On the one hand, the body is the boundary that cuts us off from other bodies. Where this body is, there can be no other. When I am in this place, I am not at the same time somewhere else. Hence the body is the borderline that separates us from one another. This means that we are somehow alien to one another. We cannot look into the depths of our own being. That, then, is one side of the question: the body is a boundary that makes us opaque, impenetrable, to one another; that places us side by side, yet makes it impossible for us to see and to touch the other’s interior.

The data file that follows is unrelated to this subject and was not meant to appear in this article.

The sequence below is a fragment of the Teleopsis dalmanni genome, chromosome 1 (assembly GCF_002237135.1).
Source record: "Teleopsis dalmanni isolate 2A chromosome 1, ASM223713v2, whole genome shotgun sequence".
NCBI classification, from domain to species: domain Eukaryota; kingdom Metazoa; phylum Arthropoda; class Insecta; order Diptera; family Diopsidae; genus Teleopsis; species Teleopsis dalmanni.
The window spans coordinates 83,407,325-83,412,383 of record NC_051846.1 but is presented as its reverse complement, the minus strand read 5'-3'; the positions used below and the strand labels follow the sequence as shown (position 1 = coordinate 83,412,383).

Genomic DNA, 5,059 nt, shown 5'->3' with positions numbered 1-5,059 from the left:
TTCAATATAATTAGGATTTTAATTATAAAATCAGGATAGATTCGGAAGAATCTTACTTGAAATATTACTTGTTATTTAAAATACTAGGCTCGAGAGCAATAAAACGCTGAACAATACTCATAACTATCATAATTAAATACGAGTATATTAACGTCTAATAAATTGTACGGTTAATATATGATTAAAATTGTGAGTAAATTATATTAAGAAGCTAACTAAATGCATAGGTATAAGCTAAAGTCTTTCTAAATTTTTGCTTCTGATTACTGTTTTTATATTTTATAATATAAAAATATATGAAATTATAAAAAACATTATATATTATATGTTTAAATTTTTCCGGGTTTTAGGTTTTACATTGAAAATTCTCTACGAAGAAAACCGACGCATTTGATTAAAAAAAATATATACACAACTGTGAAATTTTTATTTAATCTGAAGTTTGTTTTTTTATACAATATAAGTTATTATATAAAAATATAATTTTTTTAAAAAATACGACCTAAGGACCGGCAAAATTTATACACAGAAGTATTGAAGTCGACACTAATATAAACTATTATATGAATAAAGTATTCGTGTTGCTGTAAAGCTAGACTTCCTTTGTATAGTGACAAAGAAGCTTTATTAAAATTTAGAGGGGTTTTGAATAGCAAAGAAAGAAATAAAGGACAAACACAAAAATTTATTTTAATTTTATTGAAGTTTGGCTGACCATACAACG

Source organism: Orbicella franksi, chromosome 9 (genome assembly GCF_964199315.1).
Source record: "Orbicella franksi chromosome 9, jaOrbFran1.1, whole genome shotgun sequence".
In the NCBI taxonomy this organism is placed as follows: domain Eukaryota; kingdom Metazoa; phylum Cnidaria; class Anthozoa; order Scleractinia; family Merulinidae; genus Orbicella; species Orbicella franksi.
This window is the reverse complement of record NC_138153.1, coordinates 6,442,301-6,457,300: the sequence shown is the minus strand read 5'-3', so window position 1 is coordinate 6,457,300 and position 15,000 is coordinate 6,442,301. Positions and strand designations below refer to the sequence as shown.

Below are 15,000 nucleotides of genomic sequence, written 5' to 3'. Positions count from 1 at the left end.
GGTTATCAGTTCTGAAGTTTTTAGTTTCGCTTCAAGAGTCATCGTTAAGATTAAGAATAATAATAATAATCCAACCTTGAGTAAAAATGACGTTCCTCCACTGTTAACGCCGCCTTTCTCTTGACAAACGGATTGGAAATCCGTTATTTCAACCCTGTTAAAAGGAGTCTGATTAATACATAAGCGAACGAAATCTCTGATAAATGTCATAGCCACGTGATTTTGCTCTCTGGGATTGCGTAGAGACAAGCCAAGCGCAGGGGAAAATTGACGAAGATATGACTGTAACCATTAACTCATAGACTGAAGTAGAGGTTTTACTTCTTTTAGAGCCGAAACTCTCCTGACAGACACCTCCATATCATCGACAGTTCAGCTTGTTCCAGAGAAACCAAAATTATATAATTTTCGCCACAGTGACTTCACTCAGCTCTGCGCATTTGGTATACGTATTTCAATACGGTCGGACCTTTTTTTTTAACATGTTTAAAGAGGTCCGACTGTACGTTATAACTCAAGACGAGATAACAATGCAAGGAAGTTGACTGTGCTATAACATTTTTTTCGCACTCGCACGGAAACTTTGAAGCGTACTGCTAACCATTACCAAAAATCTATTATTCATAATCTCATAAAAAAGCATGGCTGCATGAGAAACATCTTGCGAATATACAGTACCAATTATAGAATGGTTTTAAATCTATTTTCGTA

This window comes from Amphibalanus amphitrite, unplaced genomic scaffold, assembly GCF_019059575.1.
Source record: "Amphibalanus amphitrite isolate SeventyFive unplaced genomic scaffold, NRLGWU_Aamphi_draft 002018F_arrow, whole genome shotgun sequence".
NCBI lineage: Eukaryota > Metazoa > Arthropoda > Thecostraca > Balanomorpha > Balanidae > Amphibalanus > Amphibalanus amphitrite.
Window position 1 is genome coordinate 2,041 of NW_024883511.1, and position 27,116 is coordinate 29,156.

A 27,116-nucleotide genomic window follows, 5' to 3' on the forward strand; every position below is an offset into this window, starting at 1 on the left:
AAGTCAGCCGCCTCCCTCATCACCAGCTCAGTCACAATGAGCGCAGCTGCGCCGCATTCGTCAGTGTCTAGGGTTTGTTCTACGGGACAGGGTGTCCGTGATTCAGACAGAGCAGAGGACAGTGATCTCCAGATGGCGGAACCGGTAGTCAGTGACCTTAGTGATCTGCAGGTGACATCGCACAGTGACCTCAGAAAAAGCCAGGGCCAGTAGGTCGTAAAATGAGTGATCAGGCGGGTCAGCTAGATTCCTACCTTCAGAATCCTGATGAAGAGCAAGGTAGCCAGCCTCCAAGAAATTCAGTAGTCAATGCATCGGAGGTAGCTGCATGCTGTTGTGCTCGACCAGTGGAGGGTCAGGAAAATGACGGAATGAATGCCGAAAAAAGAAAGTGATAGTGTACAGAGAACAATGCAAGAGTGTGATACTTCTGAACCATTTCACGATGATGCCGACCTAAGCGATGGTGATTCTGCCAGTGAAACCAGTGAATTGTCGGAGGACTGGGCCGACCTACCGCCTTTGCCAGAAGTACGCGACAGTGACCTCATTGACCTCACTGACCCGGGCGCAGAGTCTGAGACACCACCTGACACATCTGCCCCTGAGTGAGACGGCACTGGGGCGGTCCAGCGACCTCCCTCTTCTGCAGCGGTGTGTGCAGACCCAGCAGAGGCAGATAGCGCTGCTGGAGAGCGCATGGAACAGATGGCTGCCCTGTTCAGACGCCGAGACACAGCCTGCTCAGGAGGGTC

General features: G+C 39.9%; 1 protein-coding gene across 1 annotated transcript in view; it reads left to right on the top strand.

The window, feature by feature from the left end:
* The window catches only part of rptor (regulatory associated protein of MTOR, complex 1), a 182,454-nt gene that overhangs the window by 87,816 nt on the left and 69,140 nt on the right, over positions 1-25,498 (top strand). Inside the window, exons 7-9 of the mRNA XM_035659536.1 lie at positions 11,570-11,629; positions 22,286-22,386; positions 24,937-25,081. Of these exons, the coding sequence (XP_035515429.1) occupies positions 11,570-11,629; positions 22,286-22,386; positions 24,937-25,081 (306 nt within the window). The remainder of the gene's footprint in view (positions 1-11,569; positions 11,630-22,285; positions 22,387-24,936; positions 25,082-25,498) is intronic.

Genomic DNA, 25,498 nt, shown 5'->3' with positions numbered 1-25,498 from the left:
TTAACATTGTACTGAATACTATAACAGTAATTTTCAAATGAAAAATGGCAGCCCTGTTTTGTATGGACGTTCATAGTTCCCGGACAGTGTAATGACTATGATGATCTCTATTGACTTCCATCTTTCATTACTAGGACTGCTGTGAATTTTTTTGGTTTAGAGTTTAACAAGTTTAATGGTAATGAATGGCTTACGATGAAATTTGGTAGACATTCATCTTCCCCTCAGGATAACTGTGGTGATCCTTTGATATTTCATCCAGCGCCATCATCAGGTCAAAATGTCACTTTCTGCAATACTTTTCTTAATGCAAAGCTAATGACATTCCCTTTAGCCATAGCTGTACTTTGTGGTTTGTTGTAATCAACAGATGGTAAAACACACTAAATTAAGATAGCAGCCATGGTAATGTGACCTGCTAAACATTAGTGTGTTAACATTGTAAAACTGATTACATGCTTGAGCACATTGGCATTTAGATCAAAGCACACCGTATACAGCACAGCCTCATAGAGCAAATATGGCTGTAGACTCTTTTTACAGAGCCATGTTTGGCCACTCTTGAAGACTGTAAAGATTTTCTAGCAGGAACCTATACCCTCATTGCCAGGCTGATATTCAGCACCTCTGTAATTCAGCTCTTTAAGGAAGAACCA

But there is another side to the question. The body is also a bridge. It is by means of the body that we meet one another; by means of the body that we are united in the common clay of creation; by means of the body that we see one another, that we touch one another, that we are close to one another. In the attitude of the body it becomes apparent who and what the other is. In its manner of seeing, looking, acting, giving itself, we see ourselves; it leads us to one another. It is boundary and union in one.
From: Eucharistie-Mitte der Kirche, pp. 53-54